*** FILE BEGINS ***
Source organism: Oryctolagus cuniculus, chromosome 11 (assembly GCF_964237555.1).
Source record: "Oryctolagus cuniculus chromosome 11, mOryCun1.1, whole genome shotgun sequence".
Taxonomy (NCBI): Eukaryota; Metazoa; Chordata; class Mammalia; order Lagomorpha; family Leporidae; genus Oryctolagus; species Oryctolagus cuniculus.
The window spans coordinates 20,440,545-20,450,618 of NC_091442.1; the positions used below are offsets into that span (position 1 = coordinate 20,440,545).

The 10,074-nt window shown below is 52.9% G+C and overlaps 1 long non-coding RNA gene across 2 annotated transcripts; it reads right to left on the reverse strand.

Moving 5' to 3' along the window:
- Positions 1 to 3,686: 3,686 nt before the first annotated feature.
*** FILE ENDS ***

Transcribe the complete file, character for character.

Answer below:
Source organism: Oryctolagus cuniculus, chromosome 11 (assembly GCF_964237555.1).
Source record: "Oryctolagus cuniculus chromosome 11, mOryCun1.1, whole genome shotgun sequence".
Taxonomy (NCBI): Eukaryota; Metazoa; Chordata; class Mammalia; order Lagomorpha; family Leporidae; genus Oryctolagus; species Oryctolagus cuniculus.
The window spans coordinates 20,440,545-20,450,618 of NC_091442.1; the positions used below are offsets into that span (position 1 = coordinate 20,440,545).

The 10,074-nt window shown below is 52.9% G+C and overlaps 1 long non-coding RNA gene across 2 annotated transcripts; it reads right to left on the reverse strand.

Moving 5' to 3' along the window:
- Positions 1 to 3,686: 3,686 nt before the first annotated feature.